Blogging by Board Members: Relationships and Sharing


It’s been two weeks and my 11th-grade daughter still has not accepted my request from Facebook to become my friend. To be honest, I didn’t really expect an open door into her social life. Fortunately, the nonprofit I run also just created a page on the Facebook website. So I was happy she became a “fan” of my company while saving face with her friends at school.

I have been blogging as an elected member of the Albemarle County school board in central Virginia since 2005. I am also a professional blogger in that my day job involves publishing local news and audio podcasts on a blog.

B WheelerBrian Wheeler

When I visit students in our classrooms and ask whether there are any bloggers, nobody raises their hands. When I ask, “Do you use Facebook?” everybody raises their hands. A blog is simply a website that facilitates a two-way conversation and that publishes a “feed” allowing you to subscribe to new content. Someone writes a story, and others respond with their comments. Virtually every news website supports these interactions today. Facebook obviously meets that basic definition of a blog, but it is certainly much more, as the epicenter of social networking on the Internet.

Constituent Service
For the past decade, I have been using technology to share information in our community for people interested in getting the facts, making informed decisions and improving our schools. It started in 1999 with a simple e-mail list. When I was elected to the school board I added a constituent website. Then I added a blog and an online calendar. During the past spring, I added Facebook and Twitter. I am now “twittering” school news (short online posts, 140 characters or less), providing links back to my constituent blog.

In my work on the school board and with our superintendent, blogging is one tool for building relationships, sharing relevant information and fostering community engagement. Those should be goals of any elected official and school administrator.

Forget about blogs for a second. Ask yourself, what does the public want of elected officials and school leaders in general? The focus-group research I have studied says they want us to look at the big picture; ensure all the options are on the table and evaluated; do what benefits the community as a whole; define a decision-making process that is fair and understandable; encourage democracy and public participation; and be held accountable for our decisions.

These are statements I hear constantly repeated by the public at hearings on the budget, on school closures and on school redistricting. Blogging is one powerful way we can deliver on the expectations for engagement and information dissemination of the citizens we serve. When school board members and superintendents blog, people listen. The local news media listen.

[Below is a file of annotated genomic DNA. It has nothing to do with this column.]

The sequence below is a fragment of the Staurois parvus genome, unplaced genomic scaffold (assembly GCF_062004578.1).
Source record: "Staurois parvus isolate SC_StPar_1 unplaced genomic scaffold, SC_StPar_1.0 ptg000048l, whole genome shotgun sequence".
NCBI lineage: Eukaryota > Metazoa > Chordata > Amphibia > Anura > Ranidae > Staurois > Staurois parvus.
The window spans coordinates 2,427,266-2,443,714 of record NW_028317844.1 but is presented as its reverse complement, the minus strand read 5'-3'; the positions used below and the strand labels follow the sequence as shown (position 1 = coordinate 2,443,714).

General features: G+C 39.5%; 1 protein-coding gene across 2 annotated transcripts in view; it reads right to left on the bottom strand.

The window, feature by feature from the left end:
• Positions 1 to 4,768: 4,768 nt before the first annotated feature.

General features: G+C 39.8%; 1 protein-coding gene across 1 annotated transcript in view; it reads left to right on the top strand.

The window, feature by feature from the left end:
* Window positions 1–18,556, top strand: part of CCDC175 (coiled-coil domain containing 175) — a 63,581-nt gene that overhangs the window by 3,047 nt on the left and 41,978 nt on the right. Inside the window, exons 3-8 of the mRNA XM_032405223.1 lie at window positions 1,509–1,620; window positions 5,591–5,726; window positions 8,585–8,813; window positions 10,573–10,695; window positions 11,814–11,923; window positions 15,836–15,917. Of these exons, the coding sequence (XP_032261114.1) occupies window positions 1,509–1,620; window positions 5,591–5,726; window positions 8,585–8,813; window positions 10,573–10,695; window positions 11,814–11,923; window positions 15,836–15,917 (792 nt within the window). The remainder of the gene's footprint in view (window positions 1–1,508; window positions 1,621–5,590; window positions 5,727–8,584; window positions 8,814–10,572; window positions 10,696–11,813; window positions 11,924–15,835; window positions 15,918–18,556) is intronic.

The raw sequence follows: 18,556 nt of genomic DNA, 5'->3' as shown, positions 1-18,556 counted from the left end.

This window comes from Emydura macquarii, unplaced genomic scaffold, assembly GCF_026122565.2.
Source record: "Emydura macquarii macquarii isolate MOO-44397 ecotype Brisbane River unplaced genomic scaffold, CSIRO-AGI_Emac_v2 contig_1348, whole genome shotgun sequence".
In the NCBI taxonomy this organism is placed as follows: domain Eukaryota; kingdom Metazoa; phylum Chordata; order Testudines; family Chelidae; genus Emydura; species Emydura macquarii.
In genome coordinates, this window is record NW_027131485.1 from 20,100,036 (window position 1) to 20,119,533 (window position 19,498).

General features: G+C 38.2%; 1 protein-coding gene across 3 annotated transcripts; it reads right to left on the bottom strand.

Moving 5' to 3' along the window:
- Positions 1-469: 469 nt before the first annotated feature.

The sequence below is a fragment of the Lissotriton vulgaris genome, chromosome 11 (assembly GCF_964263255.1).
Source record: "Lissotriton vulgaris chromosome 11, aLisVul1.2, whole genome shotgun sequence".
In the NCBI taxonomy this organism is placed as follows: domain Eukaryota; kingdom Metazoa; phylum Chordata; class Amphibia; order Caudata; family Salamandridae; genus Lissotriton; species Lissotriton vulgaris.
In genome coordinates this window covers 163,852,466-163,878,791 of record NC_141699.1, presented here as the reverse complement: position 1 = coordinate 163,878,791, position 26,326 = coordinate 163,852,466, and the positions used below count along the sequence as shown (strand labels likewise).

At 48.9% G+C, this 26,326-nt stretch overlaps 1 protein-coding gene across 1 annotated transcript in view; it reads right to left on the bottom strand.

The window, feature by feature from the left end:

You may be thinking your school division already invests a lot of resources in communication to engage the public and the media. I don’t doubt you send out press releases, that you speak in the community, that you post materials on your website. Blogging is different. As a decision maker, if I share a position or a question publicly online and allow for people to add their comments, people respond, reporters call. It is still a pretty novel thing for an elected official or a superintendent to share information in this manner.

Tool of Engagement
Blogging forces me to do my homework and listen to many more voices in the community. As a result, it leads me to make better decisions for our students. I blog about positive things in our schools (success stories, visits to classrooms, students in the news). I blog about interesting things the media might want to write about. I blog about controversial issues (redistricting, budget, curriculum issues).

Blogging engages our school staff and the public. My information is often forwarded to hundreds of parents at a time via other school-based e-mail lists.
Blogging engages our students. Students at our high schools have interviewed me for their daily news programs and invited me to meet with their classes after reading a post.

Blogging is an important tool for media engagement. Journalists want help telling stories in the community. These media outlets obviously reach a much larger audience outside the blogosphere. Recently I even found myself “friending” all our local reporters on Facebook, and unlike my daughter, they have accepted my invitations. Building relationships with your local media is a good thing for your school community.

There are policy challenges related to our use of blogs and social networking websites. Questions about who speaks for the board and when. Questions about whether comments can be allowed on a superintendent’s blog. If the public comments, can you delete ones you don’t like? As one school board member, I blog independently and I have a prominent disclaimer on my material to make it clear it is not an official school communication.

Despite these challenges, we should work toward the use of blogs to further our educational mission. These new tools require the same care and professional judgment as any other form of communication.

My 20-something niece also recently became a fan of my nonprofit community organization on Facebook where we share links to the in-depth stories appearing on our blog. “I like how your information just pops up on my homepage,” she said.

Blogging offers tremendous potential for superintendents and school board members to reach a larger audience, and increasingly that audience is using these online tools to build relationships and share information.

Brian Wheeler is chair of the Albemarle County school board in Charlottesville, Va. E-mail: His blog can be found at